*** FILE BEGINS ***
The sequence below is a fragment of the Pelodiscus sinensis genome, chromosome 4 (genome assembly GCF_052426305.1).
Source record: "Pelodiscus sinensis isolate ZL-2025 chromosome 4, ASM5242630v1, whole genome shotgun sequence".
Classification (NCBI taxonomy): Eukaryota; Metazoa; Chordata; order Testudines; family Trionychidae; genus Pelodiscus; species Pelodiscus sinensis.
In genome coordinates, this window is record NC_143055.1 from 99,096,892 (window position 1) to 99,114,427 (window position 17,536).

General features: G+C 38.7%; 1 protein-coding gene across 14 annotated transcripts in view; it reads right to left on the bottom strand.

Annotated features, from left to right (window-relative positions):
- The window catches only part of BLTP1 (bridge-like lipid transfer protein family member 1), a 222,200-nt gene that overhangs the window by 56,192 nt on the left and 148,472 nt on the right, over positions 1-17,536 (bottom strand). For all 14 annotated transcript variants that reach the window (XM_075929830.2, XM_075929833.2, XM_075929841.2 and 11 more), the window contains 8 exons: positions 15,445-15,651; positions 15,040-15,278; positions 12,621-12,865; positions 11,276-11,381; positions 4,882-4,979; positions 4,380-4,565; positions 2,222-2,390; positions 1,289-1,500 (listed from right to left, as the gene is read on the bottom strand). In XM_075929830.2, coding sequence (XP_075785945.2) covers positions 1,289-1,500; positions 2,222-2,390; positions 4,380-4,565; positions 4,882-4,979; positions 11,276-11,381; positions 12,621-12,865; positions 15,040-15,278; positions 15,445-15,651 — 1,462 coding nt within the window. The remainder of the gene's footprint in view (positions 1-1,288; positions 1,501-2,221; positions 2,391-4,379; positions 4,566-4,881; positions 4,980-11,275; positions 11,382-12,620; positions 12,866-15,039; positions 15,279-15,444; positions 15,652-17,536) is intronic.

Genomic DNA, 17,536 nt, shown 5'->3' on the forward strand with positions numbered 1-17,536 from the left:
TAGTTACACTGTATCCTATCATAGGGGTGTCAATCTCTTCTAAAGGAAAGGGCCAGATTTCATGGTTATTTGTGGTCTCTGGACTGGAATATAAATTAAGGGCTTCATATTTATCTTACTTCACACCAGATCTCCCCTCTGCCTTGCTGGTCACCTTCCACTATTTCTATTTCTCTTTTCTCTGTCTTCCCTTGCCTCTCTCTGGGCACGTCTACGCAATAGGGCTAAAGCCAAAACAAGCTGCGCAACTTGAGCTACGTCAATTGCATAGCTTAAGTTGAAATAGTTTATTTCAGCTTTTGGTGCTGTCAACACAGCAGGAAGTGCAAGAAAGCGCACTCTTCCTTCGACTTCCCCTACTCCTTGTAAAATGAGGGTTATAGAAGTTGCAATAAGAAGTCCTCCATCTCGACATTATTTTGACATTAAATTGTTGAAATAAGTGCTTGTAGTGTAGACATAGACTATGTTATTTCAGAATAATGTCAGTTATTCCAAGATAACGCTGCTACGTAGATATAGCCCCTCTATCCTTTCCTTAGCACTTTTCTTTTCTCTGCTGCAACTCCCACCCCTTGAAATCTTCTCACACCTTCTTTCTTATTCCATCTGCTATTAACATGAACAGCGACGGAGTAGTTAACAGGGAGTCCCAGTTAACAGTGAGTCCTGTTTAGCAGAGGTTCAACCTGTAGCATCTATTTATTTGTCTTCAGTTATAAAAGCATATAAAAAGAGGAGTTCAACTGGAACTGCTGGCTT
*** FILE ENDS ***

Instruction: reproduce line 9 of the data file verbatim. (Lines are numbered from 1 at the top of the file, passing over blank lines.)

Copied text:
TAGTTACACTGTATCCTATCATAGGGGTGTCAATCTCTTCTAAAGGAAAGGGCCAGATTTCATGGTTATTTGTGGTCTCTGGACTGGAATATAAATTAAGGGCTTCATATTTATCTTACTTCACACCAGATCTCCCCTCTGCCTTGCTGGTCACCTTCCACTATTTCTATTTCTCTTTTCTCTGTCTTCCCTTGCCTCTCTCTGGGCACGTCTACGCAATAGGGCTAAAGCCAAAACAAGCTGCGCAACTTGAGCTACGTCAATTGCATAGCTTAAGTTGAAATAGTTTATTTCAGCTTTTGGTGCTGTCAACACAGCAGGAAGTGCAAGAAAGCGCACTCTTCCTTCGACTTCCCCTACTCCTTGTAAAATGAGGGTTATAGAAGTTGCAATAAGAAGTCCTCCATCTCGACATTATTTTGACATTAAATTGTTGAAATAAGTGCTTGTAGTGTAGACATAGACTATGTTATTTCAGAATAATGTCAGTTATTCCAAGATAACGCTGCTACGTAGATATAGCCCCTCTATCCTTTCCTTAGCACTTTTCTTTTCTCTGCTGCAACTCCCACCCCTTGAAATCTTCTCACACCTTCTTTCTTATTCCATCTGCTATTAACATGAACAGCGACGGAGTAGTTAACAGGGAGTCCCAGTTAACAGTGAGTCCTGTTTAGCAGAGGTTCAACCTGTAGCATCTATTTATTTGTCTTCAGTTATAAAAGCATATAAAAAGAGGAGTTCAACTGGAACTGCTGGCTT